Wanogho Afujuenya, my great-ancestor, served as the 22nd Okpara-Uku of Orogun until his passing in 1971. His legacy lives on, and the list of Okpara-Uku leaders has continued to grow since 1977, marking a topic for future research.

The lineage of the Okpara-Uku continued beyond HRM Wanogho Afujuenya, and a record I retrieved from the Midwest archives in 1977 sheds light on those who followed in his footsteps. Prior to Chief Wanogho Afujuenya, several notable individuals served as Okpara-Uku, shaping the history and destiny of Orogun Kingdom:

  1. Unknown, but Presumably Orogun himself
  2. Omoga
  3. Eduozor
  4. Umudakpo
  5. Igboh
  6. Eborbor
  7. Egwuenu Oba
  8. Erorioma
  9. Imite Omiri
  10. Odumoro
  11. Ohwojare
  12. Obaro
  13. Izomor
  14. Onyema
  15. Eferharo
  16. Atakurhievwe
  17. Ohwojaro
  18. Itebite
  19. Ogbiete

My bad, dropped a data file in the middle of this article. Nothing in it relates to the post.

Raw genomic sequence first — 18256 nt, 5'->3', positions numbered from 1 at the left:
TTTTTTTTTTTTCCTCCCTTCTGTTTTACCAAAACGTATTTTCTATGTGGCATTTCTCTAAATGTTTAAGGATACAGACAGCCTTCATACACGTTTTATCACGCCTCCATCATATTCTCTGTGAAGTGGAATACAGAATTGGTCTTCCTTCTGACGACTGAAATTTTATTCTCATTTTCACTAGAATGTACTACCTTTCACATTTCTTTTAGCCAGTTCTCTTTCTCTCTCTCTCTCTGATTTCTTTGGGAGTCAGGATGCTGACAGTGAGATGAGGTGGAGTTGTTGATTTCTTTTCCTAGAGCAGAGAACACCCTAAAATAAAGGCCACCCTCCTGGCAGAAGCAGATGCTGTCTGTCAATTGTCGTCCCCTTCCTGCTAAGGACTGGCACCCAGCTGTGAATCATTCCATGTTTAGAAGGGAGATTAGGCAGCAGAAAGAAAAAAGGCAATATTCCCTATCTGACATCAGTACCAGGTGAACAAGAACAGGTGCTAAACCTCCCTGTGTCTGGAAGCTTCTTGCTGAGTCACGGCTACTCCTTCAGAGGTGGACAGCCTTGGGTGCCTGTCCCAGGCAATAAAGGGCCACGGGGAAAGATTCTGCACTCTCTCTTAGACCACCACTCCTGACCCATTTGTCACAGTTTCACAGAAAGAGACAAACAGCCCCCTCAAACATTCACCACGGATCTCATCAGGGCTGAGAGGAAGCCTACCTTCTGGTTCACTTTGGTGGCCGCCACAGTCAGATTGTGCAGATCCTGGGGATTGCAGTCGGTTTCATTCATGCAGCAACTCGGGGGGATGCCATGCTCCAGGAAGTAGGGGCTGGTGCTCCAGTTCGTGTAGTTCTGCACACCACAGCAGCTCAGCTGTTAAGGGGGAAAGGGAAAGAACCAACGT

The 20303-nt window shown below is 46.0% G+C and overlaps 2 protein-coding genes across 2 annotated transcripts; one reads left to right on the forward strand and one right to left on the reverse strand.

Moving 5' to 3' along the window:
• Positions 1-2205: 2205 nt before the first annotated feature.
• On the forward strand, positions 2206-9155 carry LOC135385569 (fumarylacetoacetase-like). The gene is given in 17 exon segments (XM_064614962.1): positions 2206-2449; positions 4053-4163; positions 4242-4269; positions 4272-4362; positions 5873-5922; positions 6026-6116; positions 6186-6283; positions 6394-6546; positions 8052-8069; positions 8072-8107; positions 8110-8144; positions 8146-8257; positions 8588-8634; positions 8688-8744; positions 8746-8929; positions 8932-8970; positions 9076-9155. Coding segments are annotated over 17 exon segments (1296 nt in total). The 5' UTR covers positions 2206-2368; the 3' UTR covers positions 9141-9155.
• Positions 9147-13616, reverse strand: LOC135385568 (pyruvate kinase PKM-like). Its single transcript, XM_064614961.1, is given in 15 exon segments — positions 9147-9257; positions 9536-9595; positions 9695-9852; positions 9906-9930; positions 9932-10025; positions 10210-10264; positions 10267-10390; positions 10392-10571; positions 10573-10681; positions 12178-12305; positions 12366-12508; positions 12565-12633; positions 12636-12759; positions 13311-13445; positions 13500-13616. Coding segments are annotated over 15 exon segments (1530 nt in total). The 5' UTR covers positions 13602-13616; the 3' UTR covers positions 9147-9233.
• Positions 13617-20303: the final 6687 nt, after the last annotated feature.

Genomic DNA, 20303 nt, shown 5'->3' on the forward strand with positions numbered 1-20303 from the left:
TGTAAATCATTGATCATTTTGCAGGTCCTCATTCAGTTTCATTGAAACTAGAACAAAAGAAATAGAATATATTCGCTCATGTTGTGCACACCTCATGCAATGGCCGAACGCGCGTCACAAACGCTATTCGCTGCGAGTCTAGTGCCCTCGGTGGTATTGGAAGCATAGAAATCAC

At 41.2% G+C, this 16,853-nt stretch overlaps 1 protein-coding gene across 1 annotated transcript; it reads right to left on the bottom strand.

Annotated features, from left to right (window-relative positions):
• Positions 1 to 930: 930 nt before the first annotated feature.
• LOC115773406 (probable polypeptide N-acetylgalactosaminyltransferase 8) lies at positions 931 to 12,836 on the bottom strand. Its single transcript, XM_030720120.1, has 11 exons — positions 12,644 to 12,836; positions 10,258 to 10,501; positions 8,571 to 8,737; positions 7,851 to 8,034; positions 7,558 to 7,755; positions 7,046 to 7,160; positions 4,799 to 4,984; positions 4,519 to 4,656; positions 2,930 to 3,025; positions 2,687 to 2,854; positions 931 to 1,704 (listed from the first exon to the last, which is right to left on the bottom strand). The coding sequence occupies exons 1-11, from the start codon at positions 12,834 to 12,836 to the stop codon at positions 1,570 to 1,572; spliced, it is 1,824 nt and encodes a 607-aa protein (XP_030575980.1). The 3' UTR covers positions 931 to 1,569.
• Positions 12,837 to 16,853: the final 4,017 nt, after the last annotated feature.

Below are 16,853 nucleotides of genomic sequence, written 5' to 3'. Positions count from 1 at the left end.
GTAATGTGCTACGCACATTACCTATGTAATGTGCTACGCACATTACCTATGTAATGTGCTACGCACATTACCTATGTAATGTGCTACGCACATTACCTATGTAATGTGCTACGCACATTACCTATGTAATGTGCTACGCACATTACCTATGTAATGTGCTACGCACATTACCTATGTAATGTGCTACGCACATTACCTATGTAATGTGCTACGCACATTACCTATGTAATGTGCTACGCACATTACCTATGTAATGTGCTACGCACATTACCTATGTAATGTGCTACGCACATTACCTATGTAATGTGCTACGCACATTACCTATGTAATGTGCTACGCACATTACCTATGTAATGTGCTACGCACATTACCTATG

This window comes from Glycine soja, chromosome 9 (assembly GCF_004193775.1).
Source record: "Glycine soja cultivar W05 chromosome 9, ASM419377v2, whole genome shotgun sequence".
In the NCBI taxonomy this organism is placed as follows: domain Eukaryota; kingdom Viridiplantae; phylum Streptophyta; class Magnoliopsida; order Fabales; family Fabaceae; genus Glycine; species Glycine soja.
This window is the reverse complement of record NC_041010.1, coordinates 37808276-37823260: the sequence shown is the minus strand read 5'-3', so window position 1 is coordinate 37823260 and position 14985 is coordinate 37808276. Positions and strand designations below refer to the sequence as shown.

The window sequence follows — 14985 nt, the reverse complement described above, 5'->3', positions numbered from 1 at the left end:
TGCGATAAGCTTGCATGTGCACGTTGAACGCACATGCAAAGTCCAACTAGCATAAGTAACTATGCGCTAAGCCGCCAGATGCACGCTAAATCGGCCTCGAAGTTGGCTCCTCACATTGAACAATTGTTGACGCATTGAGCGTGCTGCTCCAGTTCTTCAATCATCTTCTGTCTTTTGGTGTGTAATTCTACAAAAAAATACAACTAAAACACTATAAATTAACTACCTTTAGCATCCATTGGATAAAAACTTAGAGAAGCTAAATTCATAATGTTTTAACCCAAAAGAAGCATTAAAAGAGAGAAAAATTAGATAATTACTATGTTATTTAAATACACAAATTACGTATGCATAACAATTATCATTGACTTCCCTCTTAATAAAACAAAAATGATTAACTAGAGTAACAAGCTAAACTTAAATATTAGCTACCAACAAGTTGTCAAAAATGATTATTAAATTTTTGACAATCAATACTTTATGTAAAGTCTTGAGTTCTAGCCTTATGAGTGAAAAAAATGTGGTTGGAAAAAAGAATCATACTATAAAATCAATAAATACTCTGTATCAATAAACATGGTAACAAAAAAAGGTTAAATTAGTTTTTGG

20. Onomuodaka
  21. Iwhemjivwe

Since that time, more individuals have assumed the role of Okpara-Uku, representing the continuity of leadership in Orogun Kingdom. This topic holds promise for future research, as we aim to trace the lineage and contributions of subsequent Okpara-Ukus who have carried the torch of Orogun’s rich heritage.

Under the leadership of HRM Omoefe Ozenikpe 1, the reigning Okara-Uku of Orogun and Chief Barr. Benson Ndakara, as President-general, this kingdom finds itself in a strategically advantageous position. It boasts of a recently established Federal Polytechnic, a Power Sub-station, with a campus of the Nigerian Law School, an Oil and Gas Park, and Defence Space Academy in the pipeline, all courtesy of Senator Ovie Omo-Agege, the immediate past Deputy President of the Senate.

Senator Ovie Omo-Agege (L) and Chief Benson Ndakara (R)